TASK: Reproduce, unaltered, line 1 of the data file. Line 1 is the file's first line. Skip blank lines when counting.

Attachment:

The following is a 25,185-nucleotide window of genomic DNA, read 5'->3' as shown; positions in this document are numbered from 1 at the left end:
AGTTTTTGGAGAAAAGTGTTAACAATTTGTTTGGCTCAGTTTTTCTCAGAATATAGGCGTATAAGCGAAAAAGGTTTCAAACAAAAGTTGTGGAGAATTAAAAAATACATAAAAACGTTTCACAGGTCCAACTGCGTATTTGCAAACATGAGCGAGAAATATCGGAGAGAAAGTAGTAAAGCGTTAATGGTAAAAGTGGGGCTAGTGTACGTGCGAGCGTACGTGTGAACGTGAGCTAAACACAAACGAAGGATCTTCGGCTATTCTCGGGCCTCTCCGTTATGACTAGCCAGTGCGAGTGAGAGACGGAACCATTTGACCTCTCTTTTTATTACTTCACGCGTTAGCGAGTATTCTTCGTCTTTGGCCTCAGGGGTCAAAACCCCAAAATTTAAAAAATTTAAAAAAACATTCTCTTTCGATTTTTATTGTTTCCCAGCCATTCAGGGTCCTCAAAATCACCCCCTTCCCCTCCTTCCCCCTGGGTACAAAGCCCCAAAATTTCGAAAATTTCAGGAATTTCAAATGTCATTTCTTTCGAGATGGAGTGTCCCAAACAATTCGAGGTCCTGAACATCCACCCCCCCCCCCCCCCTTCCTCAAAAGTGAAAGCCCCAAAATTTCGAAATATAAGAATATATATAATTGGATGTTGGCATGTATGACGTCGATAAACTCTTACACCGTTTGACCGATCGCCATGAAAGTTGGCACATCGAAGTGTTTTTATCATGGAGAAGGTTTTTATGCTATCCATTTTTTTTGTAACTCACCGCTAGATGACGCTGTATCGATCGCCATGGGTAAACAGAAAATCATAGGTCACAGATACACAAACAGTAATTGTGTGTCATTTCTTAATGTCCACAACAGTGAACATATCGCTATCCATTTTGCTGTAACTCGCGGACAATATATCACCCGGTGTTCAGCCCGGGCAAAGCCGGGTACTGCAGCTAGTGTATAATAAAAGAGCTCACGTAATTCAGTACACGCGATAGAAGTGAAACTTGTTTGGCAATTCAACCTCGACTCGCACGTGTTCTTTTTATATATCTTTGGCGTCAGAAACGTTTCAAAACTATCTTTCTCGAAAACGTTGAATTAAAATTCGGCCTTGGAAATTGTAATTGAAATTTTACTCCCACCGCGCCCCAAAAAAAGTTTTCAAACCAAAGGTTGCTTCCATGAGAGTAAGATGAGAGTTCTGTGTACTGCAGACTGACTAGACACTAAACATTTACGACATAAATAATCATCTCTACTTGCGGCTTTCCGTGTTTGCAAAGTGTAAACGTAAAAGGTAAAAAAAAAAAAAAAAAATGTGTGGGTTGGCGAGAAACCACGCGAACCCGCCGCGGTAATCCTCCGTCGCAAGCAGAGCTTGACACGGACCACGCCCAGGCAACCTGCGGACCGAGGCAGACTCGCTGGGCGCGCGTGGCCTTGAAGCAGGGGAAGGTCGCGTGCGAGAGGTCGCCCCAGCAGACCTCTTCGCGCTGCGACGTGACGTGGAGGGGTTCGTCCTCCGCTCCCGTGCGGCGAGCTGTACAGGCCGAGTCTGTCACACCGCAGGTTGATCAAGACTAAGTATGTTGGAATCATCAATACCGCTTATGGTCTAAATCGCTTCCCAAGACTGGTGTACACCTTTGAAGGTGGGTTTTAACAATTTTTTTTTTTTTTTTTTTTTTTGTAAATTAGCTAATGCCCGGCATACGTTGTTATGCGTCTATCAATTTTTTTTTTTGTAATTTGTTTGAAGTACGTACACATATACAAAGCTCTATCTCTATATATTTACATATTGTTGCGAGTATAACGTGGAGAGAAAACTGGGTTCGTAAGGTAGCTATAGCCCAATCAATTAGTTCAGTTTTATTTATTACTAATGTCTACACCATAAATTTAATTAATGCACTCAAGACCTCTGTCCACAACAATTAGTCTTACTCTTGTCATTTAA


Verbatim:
The following is a 25,185-nucleotide window of genomic DNA, read 5'->3' as shown; positions in this document are numbered from 1 at the left end: